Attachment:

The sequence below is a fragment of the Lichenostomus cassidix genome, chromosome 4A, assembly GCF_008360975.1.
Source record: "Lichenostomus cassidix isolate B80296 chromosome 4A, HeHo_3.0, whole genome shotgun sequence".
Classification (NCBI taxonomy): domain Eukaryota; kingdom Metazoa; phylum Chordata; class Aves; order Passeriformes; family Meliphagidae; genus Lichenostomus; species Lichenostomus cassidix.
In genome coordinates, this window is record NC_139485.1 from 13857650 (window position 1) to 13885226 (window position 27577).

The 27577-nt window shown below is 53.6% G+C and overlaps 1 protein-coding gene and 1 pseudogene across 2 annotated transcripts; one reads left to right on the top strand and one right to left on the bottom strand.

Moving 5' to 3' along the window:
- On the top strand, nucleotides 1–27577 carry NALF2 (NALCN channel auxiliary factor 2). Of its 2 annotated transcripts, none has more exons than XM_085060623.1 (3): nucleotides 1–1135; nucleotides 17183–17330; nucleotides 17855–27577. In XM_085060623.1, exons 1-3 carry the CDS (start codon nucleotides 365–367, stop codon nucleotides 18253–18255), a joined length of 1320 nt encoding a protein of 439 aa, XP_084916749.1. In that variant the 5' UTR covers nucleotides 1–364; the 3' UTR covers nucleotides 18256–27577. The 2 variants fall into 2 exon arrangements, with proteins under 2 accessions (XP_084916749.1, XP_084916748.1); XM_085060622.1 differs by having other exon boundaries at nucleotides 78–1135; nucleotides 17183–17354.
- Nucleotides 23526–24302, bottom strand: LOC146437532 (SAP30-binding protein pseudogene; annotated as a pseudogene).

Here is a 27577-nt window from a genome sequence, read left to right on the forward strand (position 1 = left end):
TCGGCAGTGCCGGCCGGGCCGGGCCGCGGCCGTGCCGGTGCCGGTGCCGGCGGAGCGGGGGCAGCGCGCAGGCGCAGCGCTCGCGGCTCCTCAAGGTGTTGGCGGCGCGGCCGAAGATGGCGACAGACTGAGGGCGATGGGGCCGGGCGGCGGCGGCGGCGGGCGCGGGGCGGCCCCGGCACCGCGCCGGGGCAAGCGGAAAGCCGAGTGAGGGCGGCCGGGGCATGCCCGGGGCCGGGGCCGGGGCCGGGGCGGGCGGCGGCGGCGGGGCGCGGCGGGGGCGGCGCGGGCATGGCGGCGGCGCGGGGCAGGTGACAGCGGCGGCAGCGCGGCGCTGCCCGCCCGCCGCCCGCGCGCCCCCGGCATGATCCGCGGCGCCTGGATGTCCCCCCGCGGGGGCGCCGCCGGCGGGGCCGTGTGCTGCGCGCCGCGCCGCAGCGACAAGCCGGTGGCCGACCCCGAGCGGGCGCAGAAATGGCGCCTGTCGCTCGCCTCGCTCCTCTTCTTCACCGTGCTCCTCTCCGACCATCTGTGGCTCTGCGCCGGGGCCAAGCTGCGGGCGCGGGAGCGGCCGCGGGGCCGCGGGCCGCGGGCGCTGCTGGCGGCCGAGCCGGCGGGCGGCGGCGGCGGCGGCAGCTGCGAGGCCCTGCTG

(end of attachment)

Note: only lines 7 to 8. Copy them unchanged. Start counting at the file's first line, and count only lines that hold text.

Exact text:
- On the top strand, nucleotides 1–27577 carry NALF2 (NALCN channel auxiliary factor 2). Of its 2 annotated transcripts, none has more exons than XM_085060623.1 (3): nucleotides 1–1135; nucleotides 17183–17330; nucleotides 17855–27577. In XM_085060623.1, exons 1-3 carry the CDS (start codon nucleotides 365–367, stop codon nucleotides 18253–18255), a joined length of 1320 nt encoding a protein of 439 aa, XP_084916749.1. In that variant the 5' UTR covers nucleotides 1–364; the 3' UTR covers nucleotides 18256–27577. The 2 variants fall into 2 exon arrangements, with proteins under 2 accessions (XP_084916749.1, XP_084916748.1); XM_085060622.1 differs by having other exon boundaries at nucleotides 78–1135; nucleotides 17183–17354.
- Nucleotides 23526–24302, bottom strand: LOC146437532 (SAP30-binding protein pseudogene; annotated as a pseudogene).